Yet another great story from the master of modern storytelling. Bradbury’s longful writing of adolescent boyhood stirs memories in all men who read them in later years. They harken back to endless summers and the long nights of autumn that ever young lad lived for. This book, though simple in its delivery stirs memories of times when being a mischievous boy was not such a bad thing and when monsters still lurked in the shadows despite what your parents told you. It’s an artful history lesson in the origins of Halloween, a frequently taken for granted and misunderstood holiday in 21st century America. Coming from someone who sadly hasn’t had the pleasure of having trick or treaters haunting my doorstep for several years now, I find this story refreshing and nostalgic. Would that we all could go back to our childhood and experience just one more magical and spooky All Hallows’ eve...
Hinewen Hinewen
I came upon the Halloween Tree while searching for a good book to put me in the holiday spirit. I wanted something spooky, but not persay terrifying. I am happy to say this book delivered that very nicely indeed.

Ray Bradbury spins the tale of a group of friends looking for the ultimate halloween scare. Trick or treating simply is not good enough and so they sneak out a haunted house. When they arrive however it os not unoccupied and they are taken on a journey through history by Mr. Mounshoud to learn about different cultures representations of halloween. They race through Egypt, Rome, France, Mexico and other wonderful places trying to save their frind Pipkin while learning how the different countries celebrate and honor their loved ones who have passed on.

I am always fond of Ray Bradbury books, but I have to go with four stars because sometimes his writing style looses me. I will be reading along and suddenly feel like the subject matter changed without a clear path as to how we got here or where we are now. I recommend this book for anyone looking for some light educational reading on a very interesting subject.
Tolrajas Tolrajas
So glad I remembered this book for Halloween this year. I originally read this when I was in 6th grade. My memories of it were sketchy at best - mostly images and names. It didn't take long to see why the images were so vivid given that the chapters were adorned with some of the most vivid pen and ink pictures, 3 of which have been etched in my brain at Halloween memories all my life.

While Bradbury is known for his work in "science fiction" The Halloween Tree shows he is just a storyteller regardless of the genre you put him in. Bradbury fans will feel themselves transported back to Green Town, Illinois, though it is not ever called out.The wind, the ravine, the small town atmosphere. And on this night, a much deeper magical power comes out.

It is a vivid and amazing story worthy of reading to get you in the mood for October.
HeonIc HeonIc
The Halloween Tree is one of the most genuinely delightful books I have read in a long time. I’ve been a fan of Bradbury for some time, and he’s well known for his prolific contributions to American literature as well as his innovative writing style. The Halloween tree offers up the best of Bradbury, from his gleeful menage of metaphors and onamonapia to his strong thematic sense, in a slim little book suitable for readers age “11 and up”.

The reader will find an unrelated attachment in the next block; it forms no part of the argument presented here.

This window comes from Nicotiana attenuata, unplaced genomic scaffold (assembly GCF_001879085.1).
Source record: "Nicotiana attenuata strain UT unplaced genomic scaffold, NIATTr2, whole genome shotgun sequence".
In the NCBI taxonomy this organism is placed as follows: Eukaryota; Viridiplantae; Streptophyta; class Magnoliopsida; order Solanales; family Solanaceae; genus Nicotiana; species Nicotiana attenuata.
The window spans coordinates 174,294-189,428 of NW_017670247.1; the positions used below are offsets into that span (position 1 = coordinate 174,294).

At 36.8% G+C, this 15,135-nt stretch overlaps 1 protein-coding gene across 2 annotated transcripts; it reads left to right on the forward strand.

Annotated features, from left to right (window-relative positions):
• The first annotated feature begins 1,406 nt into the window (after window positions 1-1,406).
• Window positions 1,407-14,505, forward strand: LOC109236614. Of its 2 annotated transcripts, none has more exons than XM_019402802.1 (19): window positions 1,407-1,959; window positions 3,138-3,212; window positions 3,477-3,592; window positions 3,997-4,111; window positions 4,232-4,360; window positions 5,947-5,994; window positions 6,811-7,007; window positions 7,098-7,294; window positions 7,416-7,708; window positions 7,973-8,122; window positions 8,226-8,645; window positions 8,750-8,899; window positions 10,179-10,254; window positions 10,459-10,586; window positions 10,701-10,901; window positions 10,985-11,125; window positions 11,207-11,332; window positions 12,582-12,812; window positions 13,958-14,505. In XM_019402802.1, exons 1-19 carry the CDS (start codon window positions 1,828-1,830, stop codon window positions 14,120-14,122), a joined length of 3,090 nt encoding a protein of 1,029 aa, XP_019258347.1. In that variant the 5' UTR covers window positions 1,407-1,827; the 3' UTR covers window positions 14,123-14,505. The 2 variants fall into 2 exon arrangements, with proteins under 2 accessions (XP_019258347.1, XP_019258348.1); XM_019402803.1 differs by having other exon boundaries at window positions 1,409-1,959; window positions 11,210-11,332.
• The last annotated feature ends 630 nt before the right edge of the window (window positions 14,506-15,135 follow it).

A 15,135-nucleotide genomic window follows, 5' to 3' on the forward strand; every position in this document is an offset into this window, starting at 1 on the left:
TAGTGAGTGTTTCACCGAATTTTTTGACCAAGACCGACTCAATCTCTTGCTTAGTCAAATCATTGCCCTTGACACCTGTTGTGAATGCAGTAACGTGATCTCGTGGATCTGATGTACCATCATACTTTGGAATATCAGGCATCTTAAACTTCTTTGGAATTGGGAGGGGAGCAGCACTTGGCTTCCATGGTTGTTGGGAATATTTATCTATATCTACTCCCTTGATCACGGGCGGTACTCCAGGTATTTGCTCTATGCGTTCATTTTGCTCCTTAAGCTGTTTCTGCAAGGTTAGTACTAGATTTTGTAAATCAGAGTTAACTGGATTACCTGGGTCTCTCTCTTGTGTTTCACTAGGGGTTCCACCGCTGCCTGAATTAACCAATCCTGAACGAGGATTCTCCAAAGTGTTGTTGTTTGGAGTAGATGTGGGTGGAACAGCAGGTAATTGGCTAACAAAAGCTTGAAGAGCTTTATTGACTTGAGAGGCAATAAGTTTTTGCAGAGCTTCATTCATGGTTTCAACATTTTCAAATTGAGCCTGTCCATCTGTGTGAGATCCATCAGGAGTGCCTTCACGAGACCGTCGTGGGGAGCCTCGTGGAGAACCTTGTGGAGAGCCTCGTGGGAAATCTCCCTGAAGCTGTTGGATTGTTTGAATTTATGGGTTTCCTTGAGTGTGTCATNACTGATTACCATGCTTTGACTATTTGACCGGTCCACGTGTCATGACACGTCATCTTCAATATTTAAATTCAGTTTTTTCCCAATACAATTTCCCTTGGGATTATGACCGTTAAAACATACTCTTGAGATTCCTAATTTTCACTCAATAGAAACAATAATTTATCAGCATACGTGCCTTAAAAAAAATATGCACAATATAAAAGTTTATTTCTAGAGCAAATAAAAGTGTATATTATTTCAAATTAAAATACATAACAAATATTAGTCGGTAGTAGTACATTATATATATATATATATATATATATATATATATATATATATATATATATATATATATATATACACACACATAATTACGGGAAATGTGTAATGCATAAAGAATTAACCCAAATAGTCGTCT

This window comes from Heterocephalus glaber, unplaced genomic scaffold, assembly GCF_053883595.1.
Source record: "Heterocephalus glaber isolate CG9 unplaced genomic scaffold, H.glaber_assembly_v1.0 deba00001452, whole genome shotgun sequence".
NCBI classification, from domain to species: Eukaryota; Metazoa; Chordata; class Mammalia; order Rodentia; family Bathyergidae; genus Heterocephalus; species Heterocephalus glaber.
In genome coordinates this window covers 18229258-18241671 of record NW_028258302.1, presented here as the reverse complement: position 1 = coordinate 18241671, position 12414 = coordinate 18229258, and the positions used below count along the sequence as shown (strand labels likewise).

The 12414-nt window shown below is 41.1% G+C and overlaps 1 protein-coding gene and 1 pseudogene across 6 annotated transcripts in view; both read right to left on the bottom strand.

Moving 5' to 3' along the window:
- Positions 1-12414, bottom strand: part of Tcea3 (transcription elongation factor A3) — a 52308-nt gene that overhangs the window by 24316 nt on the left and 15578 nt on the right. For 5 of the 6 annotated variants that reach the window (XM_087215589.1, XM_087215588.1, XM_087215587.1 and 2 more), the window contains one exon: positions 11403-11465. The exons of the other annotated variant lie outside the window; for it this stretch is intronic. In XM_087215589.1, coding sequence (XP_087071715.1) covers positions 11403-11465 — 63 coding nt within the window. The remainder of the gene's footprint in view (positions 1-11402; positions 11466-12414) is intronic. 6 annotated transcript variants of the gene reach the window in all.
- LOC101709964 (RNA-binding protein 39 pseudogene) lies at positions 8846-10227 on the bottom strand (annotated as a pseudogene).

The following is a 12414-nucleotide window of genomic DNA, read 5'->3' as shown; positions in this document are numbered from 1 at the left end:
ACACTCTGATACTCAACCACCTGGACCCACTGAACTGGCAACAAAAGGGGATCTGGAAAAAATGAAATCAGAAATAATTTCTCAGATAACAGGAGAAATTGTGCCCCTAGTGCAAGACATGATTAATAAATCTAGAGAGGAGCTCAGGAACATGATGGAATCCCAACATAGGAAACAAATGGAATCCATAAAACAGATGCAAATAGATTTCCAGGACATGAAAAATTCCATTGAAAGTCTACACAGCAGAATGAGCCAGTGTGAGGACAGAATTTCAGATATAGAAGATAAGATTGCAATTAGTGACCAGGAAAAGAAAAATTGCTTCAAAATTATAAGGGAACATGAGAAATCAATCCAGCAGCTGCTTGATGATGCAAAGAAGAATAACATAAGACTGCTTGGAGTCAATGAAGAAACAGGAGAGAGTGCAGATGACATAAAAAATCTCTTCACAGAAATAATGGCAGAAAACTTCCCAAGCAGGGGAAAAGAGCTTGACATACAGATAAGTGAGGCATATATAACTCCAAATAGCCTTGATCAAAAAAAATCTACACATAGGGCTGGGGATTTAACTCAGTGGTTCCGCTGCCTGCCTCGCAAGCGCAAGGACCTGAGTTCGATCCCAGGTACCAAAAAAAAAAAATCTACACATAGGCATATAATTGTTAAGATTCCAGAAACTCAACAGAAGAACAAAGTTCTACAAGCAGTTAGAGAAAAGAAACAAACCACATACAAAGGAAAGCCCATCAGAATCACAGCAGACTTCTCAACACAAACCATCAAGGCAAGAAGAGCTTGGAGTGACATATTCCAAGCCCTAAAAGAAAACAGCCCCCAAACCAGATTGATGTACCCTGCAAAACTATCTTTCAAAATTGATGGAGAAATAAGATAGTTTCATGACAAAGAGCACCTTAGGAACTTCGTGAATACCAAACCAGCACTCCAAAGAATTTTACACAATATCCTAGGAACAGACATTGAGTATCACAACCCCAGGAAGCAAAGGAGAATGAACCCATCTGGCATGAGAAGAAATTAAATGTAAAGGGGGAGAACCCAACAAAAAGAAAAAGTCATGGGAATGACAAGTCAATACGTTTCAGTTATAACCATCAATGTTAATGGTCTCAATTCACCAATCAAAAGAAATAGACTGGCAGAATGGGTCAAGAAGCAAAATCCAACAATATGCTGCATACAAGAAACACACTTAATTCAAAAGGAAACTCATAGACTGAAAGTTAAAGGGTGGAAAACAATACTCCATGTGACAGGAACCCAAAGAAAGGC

On Halloween night in the American heartland, eight young boys gather for a evening of costumed carousing. Their revels lead them to the creaky gothic manor of the eccentric and ancient Mr. Moundshroud, who reveals to them the enormous Halloween tree, bedecked with thousands of flame-mouthed jack-o-lanterns. When something dark arises out of the shadows to snag the most beloved of the gang, Pipkin, Moundshroud leads the boys on a merry journey through Halloweens past in the hopes of finding Pipkin and rescuing him.
The book thrusts its reader into ancient Egypt, the old Britain of the Druids, Notre Dame herself, and the glowing graveyards of Mexico at breakneck speed. The narrative is immersive, and full of the spiced scents and sweet tastes of a hundred Halloweens. As far as the spooky factor goes, the book is more of an eerie adventure than anything resembling horror, so even the most scare-adverse readers can settle in to enjoy it. The illustrations by Gris Grimly (cover art featured above) set the perfect mood and embody the freedom of movement in the writing style. I would have enjoyed a little girl or two getting in on the adventure, and indeed this book contains not a single female character, but since The Halloween Tree was published in 1972, I’m willing to to chalk that up to a product of it’s time.
Though the story is simple and the page-count a modest 145, the book explores the history of Halloween, the indissoluble bonds of childhood friendship, and the way humans both ancient and modern have dealt with the passing of light into darkness, and life into death. You’ve heard of the true meaning of Christmas; it wouldn’t be unfair to say The Halloween Tree serves up the true meaning of Halloween in all is dark, gleeful glory.